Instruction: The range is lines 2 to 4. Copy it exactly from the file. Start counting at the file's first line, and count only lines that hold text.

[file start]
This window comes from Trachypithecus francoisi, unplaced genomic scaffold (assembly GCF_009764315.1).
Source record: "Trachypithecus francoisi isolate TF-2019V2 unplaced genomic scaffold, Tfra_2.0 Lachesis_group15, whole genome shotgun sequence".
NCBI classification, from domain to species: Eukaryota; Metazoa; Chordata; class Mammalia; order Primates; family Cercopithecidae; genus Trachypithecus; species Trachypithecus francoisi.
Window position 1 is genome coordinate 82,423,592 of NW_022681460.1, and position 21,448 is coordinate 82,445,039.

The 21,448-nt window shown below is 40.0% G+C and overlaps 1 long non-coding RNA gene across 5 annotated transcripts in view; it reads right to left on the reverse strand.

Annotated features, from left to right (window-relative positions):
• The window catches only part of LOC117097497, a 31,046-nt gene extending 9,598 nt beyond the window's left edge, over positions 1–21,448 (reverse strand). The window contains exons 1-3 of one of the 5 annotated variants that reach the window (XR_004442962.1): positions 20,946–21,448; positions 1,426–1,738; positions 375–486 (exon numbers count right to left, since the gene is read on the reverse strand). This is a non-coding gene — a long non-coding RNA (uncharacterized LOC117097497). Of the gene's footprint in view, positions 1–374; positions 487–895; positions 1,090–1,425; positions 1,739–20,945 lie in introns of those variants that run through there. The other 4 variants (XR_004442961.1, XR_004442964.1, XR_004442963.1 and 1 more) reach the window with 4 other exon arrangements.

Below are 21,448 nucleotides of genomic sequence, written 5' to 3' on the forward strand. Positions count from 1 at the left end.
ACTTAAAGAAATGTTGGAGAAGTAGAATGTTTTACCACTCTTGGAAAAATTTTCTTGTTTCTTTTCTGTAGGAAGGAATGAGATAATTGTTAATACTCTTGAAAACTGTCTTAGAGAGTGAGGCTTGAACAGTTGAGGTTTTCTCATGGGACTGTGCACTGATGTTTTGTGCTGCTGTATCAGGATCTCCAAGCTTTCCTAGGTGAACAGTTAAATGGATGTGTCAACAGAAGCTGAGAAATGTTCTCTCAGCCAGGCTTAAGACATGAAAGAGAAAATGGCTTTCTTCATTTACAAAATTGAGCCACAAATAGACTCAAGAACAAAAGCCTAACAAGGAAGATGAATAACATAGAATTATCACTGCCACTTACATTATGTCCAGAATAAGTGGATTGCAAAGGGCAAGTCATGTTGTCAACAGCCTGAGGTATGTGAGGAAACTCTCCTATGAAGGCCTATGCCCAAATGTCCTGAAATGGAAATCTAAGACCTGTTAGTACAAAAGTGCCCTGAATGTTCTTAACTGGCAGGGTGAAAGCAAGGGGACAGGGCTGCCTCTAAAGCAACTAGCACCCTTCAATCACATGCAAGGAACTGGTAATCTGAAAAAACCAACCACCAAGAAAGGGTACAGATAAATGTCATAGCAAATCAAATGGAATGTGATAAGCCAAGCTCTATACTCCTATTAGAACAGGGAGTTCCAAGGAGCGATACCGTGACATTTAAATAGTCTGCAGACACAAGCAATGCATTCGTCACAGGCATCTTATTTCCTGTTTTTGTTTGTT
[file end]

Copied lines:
Source record: "Trachypithecus francoisi isolate TF-2019V2 unplaced genomic scaffold, Tfra_2.0 Lachesis_group15, whole genome shotgun sequence".
NCBI classification, from domain to species: Eukaryota; Metazoa; Chordata; class Mammalia; order Primates; family Cercopithecidae; genus Trachypithecus; species Trachypithecus francoisi.
Window position 1 is genome coordinate 82,423,592 of NW_022681460.1, and position 21,448 is coordinate 82,445,039.